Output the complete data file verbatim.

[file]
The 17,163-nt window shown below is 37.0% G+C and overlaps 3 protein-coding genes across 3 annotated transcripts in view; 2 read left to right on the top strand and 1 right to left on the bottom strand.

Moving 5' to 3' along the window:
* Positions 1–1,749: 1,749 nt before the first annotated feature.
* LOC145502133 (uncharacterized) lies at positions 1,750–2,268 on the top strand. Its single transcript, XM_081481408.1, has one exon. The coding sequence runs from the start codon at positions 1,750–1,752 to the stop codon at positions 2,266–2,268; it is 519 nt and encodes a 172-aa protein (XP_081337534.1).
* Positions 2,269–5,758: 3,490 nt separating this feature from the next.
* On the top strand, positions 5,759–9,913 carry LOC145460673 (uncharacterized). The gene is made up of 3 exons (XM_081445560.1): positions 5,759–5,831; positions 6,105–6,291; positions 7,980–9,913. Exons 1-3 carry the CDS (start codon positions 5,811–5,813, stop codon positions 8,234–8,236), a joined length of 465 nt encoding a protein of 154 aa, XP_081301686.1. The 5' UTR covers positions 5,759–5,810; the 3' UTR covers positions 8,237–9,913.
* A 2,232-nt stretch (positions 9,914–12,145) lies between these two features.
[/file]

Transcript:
The 17,163-nt window shown below is 37.0% G+C and overlaps 3 protein-coding genes across 3 annotated transcripts in view; 2 read left to right on the top strand and 1 right to left on the bottom strand.

Moving 5' to 3' along the window:
* Positions 1–1,749: 1,749 nt before the first annotated feature.
* LOC145502133 (uncharacterized) lies at positions 1,750–2,268 on the top strand. Its single transcript, XM_081481408.1, has one exon. The coding sequence runs from the start codon at positions 1,750–1,752 to the stop codon at positions 2,266–2,268; it is 519 nt and encodes a 172-aa protein (XP_081337534.1).
* Positions 2,269–5,758: 3,490 nt separating this feature from the next.
* On the top strand, positions 5,759–9,913 carry LOC145460673 (uncharacterized). The gene is made up of 3 exons (XM_081445560.1): positions 5,759–5,831; positions 6,105–6,291; positions 7,980–9,913. Exons 1-3 carry the CDS (start codon positions 5,811–5,813, stop codon positions 8,234–8,236), a joined length of 465 nt encoding a protein of 154 aa, XP_081301686.1. The 5' UTR covers positions 5,759–5,810; the 3' UTR covers positions 8,237–9,913.
* A 2,232-nt stretch (positions 9,914–12,145) lies between these two features.